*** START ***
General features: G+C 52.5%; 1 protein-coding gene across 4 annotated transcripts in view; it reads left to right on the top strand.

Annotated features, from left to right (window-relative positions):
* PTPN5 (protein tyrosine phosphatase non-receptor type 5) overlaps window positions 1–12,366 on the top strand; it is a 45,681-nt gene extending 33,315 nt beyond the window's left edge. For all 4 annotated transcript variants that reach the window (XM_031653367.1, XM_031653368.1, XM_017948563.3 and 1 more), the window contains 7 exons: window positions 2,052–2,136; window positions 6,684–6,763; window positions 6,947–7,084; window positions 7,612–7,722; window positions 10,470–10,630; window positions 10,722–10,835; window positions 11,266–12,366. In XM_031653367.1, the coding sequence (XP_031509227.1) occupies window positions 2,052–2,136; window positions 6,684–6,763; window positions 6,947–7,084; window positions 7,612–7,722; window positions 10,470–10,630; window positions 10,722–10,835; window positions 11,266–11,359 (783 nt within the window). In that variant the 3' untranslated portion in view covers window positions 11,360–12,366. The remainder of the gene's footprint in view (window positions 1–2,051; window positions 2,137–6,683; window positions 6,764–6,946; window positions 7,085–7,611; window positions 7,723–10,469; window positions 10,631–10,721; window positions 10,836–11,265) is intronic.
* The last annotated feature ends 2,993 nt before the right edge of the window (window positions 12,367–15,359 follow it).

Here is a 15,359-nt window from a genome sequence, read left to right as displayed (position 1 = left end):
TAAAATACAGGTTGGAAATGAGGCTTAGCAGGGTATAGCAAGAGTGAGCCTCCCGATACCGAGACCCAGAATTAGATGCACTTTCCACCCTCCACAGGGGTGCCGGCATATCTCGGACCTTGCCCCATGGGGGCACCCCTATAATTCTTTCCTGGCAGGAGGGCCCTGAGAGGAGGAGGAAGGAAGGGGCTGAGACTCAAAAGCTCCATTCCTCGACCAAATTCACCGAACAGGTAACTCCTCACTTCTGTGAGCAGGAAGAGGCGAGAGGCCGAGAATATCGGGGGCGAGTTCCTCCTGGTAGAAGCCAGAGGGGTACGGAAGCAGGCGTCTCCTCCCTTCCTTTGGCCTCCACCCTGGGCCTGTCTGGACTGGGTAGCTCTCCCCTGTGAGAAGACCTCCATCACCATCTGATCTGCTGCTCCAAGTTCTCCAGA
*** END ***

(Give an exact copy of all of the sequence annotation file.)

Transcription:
General features: G+C 52.5%; 1 protein-coding gene across 4 annotated transcripts in view; it reads left to right on the top strand.

Annotated features, from left to right (window-relative positions):
* PTPN5 (protein tyrosine phosphatase non-receptor type 5) overlaps window positions 1–12,366 on the top strand; it is a 45,681-nt gene extending 33,315 nt beyond the window's left edge. For all 4 annotated transcript variants that reach the window (XM_031653367.1, XM_031653368.1, XM_017948563.3 and 1 more), the window contains 7 exons: window positions 2,052–2,136; window positions 6,684–6,763; window positions 6,947–7,084; window positions 7,612–7,722; window positions 10,470–10,630; window positions 10,722–10,835; window positions 11,266–12,366. In XM_031653367.1, the coding sequence (XP_031509227.1) occupies window positions 2,052–2,136; window positions 6,684–6,763; window positions 6,947–7,084; window positions 7,612–7,722; window positions 10,470–10,630; window positions 10,722–10,835; window positions 11,266–11,359 (783 nt within the window). In that variant the 3' untranslated portion in view covers window positions 11,360–12,366. The remainder of the gene's footprint in view (window positions 1–2,051; window positions 2,137–6,683; window positions 6,764–6,946; window positions 7,085–7,611; window positions 7,723–10,469; window positions 10,631–10,721; window positions 10,836–11,265) is intronic.
* The last annotated feature ends 2,993 nt before the right edge of the window (window positions 12,367–15,359 follow it).

Here is a 15,359-nt window from a genome sequence, read left to right as displayed (position 1 = left end):
TAAAATACAGGTTGGAAATGAGGCTTAGCAGGGTATAGCAAGAGTGAGCCTCCCGATACCGAGACCCAGAATTAGATGCACTTTCCACCCTCCACAGGGGTGCCGGCATATCTCGGACCTTGCCCCATGGGGGCACCCCTATAATTCTTTCCTGGCAGGAGGGCCCTGAGAGGAGGAGGAAGGAAGGGGCTGAGACTCAAAAGCTCCATTCCTCGACCAAATTCACCGAACAGGTAACTCCTCACTTCTGTGAGCAGGAAGAGGCGAGAGGCCGAGAATATCGGGGGCGAGTTCCTCCTGGTAGAAGCCAGAGGGGTACGGAAGCAGGCGTCTCCTCCCTTCCTTTGGCCTCCACCCTGGGCCTGTCTGGACTGGGTAGCTCTCCCCTGTGAGAAGACCTCCATCACCATCTGATCTGCTGCTCCAAGTTCTCCAGA